Tea Party Libertarians and Small Organic Farmers Make Strange Political Bedfellows

As tension grows between small farms and government regulators, progressive environmentalists find themselves in agreement with anti-government libertarians.

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Laura Bledsoe didn't set out to join a political movement, she merely wanted to serve what she considered a sustainable meal.

In October 2011 she and her husband Monte decided they wanted to host what they called a "farm to fork" event in their home. They own a small farm 50 miles outside of Las Vegas.

"We advertised it as a zero mile footprint," she recalls. "It's been shown that the bulk of our food travels 1,500 miles to get to our plate and we were advertising the fact that this was, for the most part, food prepared directly on our farm."

The Bledsoes placed advertisements in local newspapers and sent the announcement out to their E-mail list, and within the first day they sold all 100 of their tickets, some at $100 a plate.

Trouble began two days before the event was to take place. They received a call from the Southern Nevada Health District Office, who wanted to know if the farmers had secured a health permit for the event. "We didn't know we needed to," Laura says.

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They did, she was told.

The Bledsoes didn't panic. Monte immediately dropped what he was doing and traveled 40 miles to Mesquite to apply for a permit. It was here he learned the process required an inspection to take place the day of the event.

"It made us a little nervous, but we talked to our chef who's used to working with the health district, and he didn't think there would be any problem. He was very familiar with what [the health inspector] was looking for and didn't give it another thought," says Laura

But it soon became apparent that her nervousness wasn't unfounded.

The health inspector arrived simultaneously with several of the event's guests. The Bledsoes led her to where the food was being prepared while the guests were guided on a chaperoned tour of the farm by interns.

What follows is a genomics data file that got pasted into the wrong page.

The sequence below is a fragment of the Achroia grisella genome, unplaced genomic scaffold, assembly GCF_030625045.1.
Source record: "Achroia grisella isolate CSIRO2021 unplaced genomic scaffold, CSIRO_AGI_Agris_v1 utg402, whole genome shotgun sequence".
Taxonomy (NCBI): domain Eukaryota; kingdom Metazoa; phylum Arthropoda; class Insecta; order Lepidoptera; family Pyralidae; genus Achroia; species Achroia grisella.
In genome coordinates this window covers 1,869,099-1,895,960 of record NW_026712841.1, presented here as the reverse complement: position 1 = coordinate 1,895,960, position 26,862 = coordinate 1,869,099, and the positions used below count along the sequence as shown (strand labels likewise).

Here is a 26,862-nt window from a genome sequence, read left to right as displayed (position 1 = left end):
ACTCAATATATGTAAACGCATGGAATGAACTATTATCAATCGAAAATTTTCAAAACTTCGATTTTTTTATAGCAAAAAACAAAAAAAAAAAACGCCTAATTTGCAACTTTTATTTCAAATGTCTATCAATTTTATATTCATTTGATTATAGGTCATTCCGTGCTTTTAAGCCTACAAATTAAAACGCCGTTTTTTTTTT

"She literally came in and started looking for things she could find fault with," Laura recalls. "That just became apparent in her attitude and demeanor with how she handled things."

The health inspector raised several concerns, but chief among them was the meat the Bledsoes were preparing to serve. Because the event was advertised as a "zero mile footprint," the meat hadn't been sent through a USDA processing plant, as is required for any meat purchased at a grocery store or restaurant, so the inspector deemed it illegal to serve.

"She immediately demanded that we send our guests home and cease the event, and if we didn't she would call the police and have them personally escorted off the property."

Increasingly panicked, flustered, and "having a nervous breakdown," Laura attempted to reason with the inspector without success. In addition to being ordered to send their guests home, the farmers were also told they needed to pour bleach over all the meat to ensure it would never be served.

"It's one thing when you throw out a piece of food that you have no relationship to," Laura says. "But we raised these animals. When you raise animals and slaughter them and then prepare them, it's with great reverence that you eat this food. The total disregard for any of that was just appalling to me."

In the middle of this disruption, the Bledsoes recalled they had a number for the Farm to Consumer Legal Defense Fund, a non-profit organization that protects the legal rights of family farms and artisan food producers. Though it was a Friday evening, the organization's lead counsel Gary Cox called them back within 15 minutes. He instructed them to ask if the inspector if she had a search warrant, if she didn't, Cox told them to tell her to leave the property.

The tactic worked. Though the health inspector threatened to come back with the police, she left, leaving the Bledsoes to explain what had happened to their guests. They had already poured bleach on the meat, but they were still able to serve their vegetable dishes without further disturbance, and of the 100 who signed up for the event, only a handful left because of time constraints, Laura says.